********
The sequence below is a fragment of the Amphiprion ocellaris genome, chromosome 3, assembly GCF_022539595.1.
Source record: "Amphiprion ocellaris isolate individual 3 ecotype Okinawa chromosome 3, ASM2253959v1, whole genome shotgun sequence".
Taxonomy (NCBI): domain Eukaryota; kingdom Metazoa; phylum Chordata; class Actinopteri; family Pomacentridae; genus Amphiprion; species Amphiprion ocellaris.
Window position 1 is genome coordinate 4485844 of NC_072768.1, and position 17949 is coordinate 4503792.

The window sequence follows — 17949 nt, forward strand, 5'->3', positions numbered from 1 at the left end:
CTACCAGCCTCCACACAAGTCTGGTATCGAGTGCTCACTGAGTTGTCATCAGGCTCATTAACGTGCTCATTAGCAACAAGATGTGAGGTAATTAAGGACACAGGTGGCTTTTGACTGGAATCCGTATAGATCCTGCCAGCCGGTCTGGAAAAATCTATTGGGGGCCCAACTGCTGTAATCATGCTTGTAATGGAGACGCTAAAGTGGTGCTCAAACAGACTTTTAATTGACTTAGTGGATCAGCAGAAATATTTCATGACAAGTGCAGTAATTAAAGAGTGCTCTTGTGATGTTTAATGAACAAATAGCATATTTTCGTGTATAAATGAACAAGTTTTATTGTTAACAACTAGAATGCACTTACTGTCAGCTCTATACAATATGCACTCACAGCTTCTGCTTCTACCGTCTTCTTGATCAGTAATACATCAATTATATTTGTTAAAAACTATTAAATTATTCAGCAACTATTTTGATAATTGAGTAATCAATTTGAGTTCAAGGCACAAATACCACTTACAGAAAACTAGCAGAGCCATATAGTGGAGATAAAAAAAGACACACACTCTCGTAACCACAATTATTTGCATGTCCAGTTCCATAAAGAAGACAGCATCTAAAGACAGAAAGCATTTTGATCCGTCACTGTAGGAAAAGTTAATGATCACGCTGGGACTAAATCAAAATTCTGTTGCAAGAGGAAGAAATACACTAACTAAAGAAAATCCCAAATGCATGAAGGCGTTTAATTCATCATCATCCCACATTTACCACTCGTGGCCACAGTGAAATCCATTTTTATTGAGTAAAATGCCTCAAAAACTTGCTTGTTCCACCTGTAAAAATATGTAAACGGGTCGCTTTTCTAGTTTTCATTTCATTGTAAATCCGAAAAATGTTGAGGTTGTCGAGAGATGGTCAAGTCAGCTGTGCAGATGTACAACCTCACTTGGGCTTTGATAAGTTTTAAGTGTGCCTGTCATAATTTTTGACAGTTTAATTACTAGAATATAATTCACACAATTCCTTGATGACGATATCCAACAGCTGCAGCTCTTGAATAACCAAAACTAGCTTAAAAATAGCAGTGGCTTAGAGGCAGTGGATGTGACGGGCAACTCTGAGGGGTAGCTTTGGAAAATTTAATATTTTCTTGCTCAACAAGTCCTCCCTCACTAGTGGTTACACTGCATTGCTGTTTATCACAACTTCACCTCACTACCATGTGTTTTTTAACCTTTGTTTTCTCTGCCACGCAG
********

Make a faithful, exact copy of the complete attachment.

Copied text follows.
The sequence below is a fragment of the Amphiprion ocellaris genome, chromosome 3, assembly GCF_022539595.1.
Source record: "Amphiprion ocellaris isolate individual 3 ecotype Okinawa chromosome 3, ASM2253959v1, whole genome shotgun sequence".
Taxonomy (NCBI): domain Eukaryota; kingdom Metazoa; phylum Chordata; class Actinopteri; family Pomacentridae; genus Amphiprion; species Amphiprion ocellaris.
Window position 1 is genome coordinate 4485844 of NC_072768.1, and position 17949 is coordinate 4503792.

The window sequence follows — 17949 nt, forward strand, 5'->3', positions numbered from 1 at the left end:
CTACCAGCCTCCACACAAGTCTGGTATCGAGTGCTCACTGAGTTGTCATCAGGCTCATTAACGTGCTCATTAGCAACAAGATGTGAGGTAATTAAGGACACAGGTGGCTTTTGACTGGAATCCGTATAGATCCTGCCAGCCGGTCTGGAAAAATCTATTGGGGGCCCAACTGCTGTAATCATGCTTGTAATGGAGACGCTAAAGTGGTGCTCAAACAGACTTTTAATTGACTTAGTGGATCAGCAGAAATATTTCATGACAAGTGCAGTAATTAAAGAGTGCTCTTGTGATGTTTAATGAACAAATAGCATATTTTCGTGTATAAATGAACAAGTTTTATTGTTAACAACTAGAATGCACTTACTGTCAGCTCTATACAATATGCACTCACAGCTTCTGCTTCTACCGTCTTCTTGATCAGTAATACATCAATTATATTTGTTAAAAACTATTAAATTATTCAGCAACTATTTTGATAATTGAGTAATCAATTTGAGTTCAAGGCACAAATACCACTTACAGAAAACTAGCAGAGCCATATAGTGGAGATAAAAAAAGACACACACTCTCGTAACCACAATTATTTGCATGTCCAGTTCCATAAAGAAGACAGCATCTAAAGACAGAAAGCATTTTGATCCGTCACTGTAGGAAAAGTTAATGATCACGCTGGGACTAAATCAAAATTCTGTTGCAAGAGGAAGAAATACACTAACTAAAGAAAATCCCAAATGCATGAAGGCGTTTAATTCATCATCATCCCACATTTACCACTCGTGGCCACAGTGAAATCCATTTTTATTGAGTAAAATGCCTCAAAAACTTGCTTGTTCCACCTGTAAAAATATGTAAACGGGTCGCTTTTCTAGTTTTCATTTCATTGTAAATCCGAAAAATGTTGAGGTTGTCGAGAGATGGTCAAGTCAGCTGTGCAGATGTACAACCTCACTTGGGCTTTGATAAGTTTTAAGTGTGCCTGTCATAATTTTTGACAGTTTAATTACTAGAATATAATTCACACAATTCCTTGATGACGATATCCAACAGCTGCAGCTCTTGAATAACCAAAACTAGCTTAAAAATAGCAGTGGCTTAGAGGCAGTGGATGTGACGGGCAACTCTGAGGGGTAGCTTTGGAAAATTTAATATTTTCTTGCTCAACAAGTCCTCCCTCACTAGTGGTTACACTGCATTGCTGTTTATCACAACTTCACCTCACTACCATGTGTTTTTTAACCTTTGTTTTCTCTGCCACGCAG